“Da,” by the late Irish author, playwright and essayist Hugh Leonard, is more than a memory play about Freudian implications and the primal nature of father-son dynamics. It’s also a history lesson and metaphor for the complex relationships of the Irish with Church and State; “Da” is set in a time when the Irish Catholic Church closely dominated politics and daily life.
This revival of the 1978 Tony and Drama Desk winner for Best Play is smartly directed by Charlotte Moore. It’s by turns funny, tense and poignant. The company has worked together often, which is largely a plus in delivering a seamless performance, but sometimes a minus where too much mutual comfort fails to fuel the flame of truly fiery possibility. The action is contained within a masterful set designed by James Morgan, who uses the small stage to embrace themes of cultural claustrophobia, without sacrificing fluidity of movement.
Ciarán O’Reilly is the world-weary and beleaguered Charlie, who returns to his boyhood home to settle the affairs of his recently deceased father – the Da, played with devilish Irish cunning by Paul O’Brien.
The childless Da and his wife (Fianna Toibin), have adopted and thus rescued the illegitimate Charlie. They strive to do their best for him, but ultimately he’s embarrassed by them, critical that they accept their lot in life without question. Charlie wants more. He doesn’t understand that centuries of conditioning by conquest – by the English and Rome – have fostered a people who cheerfully know their place, don’t seek to rise above their station, and admire their oppressors as “the quality.” Unable to live with such complacent behavior, Charlie is continually frustrated, a condition made keenly palpable by O’Reilly, and later Young Charlie (Adam Petherbridge).
Paradoxically, the Irish are also prone to rebellion and emigration. Charlie is of this ilk. He chafes at the bit for something more, and he finds it in London, thanks to the Da. It is the wily old man who’s seen to it that Charlie meets Drumm, a high-level civil servant, played with pinched exactitude by Sean Gormley, who is Charlie’s gateway to freedom. Charlie mostly stays away, living his life abroad. He returns when his adoptive mother dies, and suggests the old man come live with him in England. When the Da refuses, he’s hurt by the rejection, assuaging himself with sending a monthly check instead.
And thus it is till the Da passes. Charlie has come back to do what’s necessary; he doesn’t want to stay a minute more. He’s paid a condolence call from his childhood pal, Oliver (John Keating), the one who’s stayed behind, resigned to his fate and planted squarely in his comfort zone. In Keating’s persona there’s the air of a man who’s had the wind taken out of him. Oliver is the yin to Charlie’s yang, and it’s clear there’s no longer common ground between the two men.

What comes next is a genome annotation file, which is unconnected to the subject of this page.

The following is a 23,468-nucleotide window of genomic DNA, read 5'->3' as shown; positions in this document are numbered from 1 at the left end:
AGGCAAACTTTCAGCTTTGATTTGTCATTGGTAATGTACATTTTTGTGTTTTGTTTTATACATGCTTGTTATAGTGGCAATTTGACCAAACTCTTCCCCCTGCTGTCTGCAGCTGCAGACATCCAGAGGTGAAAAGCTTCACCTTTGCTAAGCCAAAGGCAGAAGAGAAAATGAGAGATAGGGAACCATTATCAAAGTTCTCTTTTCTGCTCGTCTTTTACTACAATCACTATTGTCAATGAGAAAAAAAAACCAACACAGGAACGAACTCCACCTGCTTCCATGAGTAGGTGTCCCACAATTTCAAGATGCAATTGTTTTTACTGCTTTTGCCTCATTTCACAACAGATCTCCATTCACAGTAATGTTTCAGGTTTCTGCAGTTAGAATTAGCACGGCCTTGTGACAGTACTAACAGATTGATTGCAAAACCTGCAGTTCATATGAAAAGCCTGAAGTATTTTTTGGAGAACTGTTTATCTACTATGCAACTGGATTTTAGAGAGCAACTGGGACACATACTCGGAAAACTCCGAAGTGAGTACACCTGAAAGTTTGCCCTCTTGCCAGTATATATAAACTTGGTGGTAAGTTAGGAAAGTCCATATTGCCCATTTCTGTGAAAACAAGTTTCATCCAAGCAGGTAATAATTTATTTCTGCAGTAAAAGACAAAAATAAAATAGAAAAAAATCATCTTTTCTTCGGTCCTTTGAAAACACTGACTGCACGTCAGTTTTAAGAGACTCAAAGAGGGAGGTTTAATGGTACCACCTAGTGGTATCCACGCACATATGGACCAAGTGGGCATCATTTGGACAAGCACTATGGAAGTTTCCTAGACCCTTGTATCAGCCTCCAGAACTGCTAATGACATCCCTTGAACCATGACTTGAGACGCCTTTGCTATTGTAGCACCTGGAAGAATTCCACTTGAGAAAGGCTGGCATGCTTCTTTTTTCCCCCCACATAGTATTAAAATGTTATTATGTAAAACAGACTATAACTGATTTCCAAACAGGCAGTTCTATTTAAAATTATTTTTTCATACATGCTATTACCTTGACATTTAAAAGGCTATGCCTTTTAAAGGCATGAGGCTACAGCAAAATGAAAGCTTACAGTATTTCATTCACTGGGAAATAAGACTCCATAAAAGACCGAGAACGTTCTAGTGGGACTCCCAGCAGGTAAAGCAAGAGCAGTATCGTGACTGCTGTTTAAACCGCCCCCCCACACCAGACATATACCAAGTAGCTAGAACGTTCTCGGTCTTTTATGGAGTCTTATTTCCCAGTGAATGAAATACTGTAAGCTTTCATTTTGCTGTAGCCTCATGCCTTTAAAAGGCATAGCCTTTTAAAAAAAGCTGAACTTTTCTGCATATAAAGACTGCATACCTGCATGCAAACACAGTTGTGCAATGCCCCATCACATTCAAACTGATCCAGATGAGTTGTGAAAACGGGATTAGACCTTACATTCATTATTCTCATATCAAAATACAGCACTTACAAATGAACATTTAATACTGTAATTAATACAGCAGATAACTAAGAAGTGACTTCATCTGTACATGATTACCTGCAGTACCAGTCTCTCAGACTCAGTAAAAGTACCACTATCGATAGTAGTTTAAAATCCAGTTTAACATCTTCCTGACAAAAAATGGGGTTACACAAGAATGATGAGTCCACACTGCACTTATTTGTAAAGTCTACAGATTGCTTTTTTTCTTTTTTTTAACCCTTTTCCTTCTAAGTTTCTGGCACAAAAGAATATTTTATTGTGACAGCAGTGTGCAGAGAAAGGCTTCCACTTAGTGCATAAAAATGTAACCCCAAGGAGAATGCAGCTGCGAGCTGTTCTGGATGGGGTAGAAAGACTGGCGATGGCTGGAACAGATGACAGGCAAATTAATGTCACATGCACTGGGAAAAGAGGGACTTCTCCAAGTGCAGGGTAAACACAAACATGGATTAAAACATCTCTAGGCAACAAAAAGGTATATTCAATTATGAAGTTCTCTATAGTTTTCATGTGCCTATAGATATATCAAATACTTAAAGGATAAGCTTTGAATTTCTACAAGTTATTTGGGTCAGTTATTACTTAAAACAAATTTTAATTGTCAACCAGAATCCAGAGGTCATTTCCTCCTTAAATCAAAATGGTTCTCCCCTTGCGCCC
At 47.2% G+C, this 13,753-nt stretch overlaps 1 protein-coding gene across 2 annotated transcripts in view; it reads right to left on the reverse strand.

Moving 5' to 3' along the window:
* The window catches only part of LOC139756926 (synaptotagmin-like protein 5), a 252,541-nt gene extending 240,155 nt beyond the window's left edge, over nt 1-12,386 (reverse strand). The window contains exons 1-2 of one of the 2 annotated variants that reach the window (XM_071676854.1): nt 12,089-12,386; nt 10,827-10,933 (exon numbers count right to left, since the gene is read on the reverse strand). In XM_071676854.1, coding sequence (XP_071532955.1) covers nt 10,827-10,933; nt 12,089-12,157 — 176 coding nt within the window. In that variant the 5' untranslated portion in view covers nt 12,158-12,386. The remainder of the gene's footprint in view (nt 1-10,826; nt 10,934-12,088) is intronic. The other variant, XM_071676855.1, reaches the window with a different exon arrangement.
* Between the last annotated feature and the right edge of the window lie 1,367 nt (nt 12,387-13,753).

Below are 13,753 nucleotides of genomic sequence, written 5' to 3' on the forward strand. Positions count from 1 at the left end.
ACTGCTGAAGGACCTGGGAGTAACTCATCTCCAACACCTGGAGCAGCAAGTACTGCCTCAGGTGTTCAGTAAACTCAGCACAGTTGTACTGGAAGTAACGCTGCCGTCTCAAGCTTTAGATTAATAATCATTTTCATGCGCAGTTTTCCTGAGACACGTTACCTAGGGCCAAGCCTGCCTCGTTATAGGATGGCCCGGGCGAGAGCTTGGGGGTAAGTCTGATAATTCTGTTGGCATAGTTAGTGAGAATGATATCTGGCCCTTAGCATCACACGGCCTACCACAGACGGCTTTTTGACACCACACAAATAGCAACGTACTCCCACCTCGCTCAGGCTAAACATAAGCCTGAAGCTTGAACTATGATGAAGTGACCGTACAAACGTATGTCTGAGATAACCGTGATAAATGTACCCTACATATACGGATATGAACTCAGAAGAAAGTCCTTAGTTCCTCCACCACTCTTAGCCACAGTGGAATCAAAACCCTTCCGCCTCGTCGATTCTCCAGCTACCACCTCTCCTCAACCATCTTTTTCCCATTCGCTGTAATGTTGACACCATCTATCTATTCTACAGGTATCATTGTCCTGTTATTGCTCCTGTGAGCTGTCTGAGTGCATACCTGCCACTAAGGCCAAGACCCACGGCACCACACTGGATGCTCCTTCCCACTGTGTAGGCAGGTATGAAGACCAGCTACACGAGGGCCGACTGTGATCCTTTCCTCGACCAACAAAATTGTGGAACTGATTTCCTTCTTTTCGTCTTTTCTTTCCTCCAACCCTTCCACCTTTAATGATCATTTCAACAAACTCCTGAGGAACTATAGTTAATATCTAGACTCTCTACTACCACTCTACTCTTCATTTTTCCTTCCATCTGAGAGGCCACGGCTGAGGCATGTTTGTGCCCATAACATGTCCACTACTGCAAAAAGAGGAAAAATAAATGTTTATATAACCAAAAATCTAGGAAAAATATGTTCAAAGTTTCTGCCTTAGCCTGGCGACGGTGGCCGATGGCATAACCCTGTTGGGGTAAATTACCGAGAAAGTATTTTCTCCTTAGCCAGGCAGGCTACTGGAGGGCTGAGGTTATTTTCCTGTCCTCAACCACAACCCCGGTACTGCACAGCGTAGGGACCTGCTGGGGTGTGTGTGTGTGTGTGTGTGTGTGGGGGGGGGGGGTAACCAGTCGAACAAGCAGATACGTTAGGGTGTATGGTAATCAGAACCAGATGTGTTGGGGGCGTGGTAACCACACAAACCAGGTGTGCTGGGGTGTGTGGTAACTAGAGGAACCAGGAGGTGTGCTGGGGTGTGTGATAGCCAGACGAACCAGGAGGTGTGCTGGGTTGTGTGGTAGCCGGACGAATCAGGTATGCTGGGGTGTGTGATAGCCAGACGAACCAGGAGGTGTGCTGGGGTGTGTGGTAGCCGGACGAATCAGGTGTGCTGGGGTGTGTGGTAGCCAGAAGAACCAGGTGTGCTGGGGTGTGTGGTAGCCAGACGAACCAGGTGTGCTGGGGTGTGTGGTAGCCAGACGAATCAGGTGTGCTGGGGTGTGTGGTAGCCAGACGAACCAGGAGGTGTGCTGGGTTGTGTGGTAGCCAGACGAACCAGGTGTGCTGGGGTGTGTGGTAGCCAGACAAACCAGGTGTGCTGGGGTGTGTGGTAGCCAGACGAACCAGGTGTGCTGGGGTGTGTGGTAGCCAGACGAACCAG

From that launch point, the Da appears, confirming that time and distance haven’t resolved the complexity of the relationship. The backstory unfolds in well-paced flashback; the ghosts of the Da, Mam, Young Charlie and others reveal all. To Charlie, the Da has been a constant bane, even unwittingly, ruining his first sexual encounter with the easy Mary Tate, “The Yellow Peril” (Nicola Murphy). It’s by luck that Drumm catches Charlie as he’s about to depart for London.
It’s Drumm who’s been charged with giving Charlie his inheritance – an envelope of money and the retirement gift from his former employer (in an earlier scene Mrs. Prynne [Kristin Griffith] presents this, a large paperweight of fused spectacles, to the old man). What was a prized possession to the Da is a worthless eyesore to Charlie, who resents its implications. The final insult of the old man’s legacy is the money: all of the uncashed checks he’d sent over the years. Charlie explodes at this ultimate rejection. In sharp contrast, The Da is completely pleased with himself, reasoning he’s been able to leave his son an inheritance after all.
Conventional wisdom insists a man truly becomes a man when his father dies. There’s no such luxury for Charlie. At the play’s end, the Da’s ghost, ever guileless, yet clever like a fox, decides after all to move to England with Charlie. Despite all efforts to expunge the Da, the son won’t be rid of the father any time soon. The dynamics of father and son, the clash of the old and new, and the complexities of the Irish persona won’t be resolved so easily or so quickly.
Costume Design is by Linda Fisher, Lighting Design by Michael Gottlieb, and Sound Design by Zach Williamson. Hair and Wigs are by Robert Charles-Vallance; Dialect Coach is Steven Gabis, and Production Stage Manager is Pamela Brusoski.
Da by Hugh Leonard, , January 14 through March 8: Tues at 7pm, Wed at 3pm & 8pm, Thu at 7pm, Fri at 8pm, Sat at 3pm & 8pm, Sun at 3pm
The Irish Repertory Theater (at the DR2 Theater), 103 East 15th St., 212-727-2737, www.irishrep.org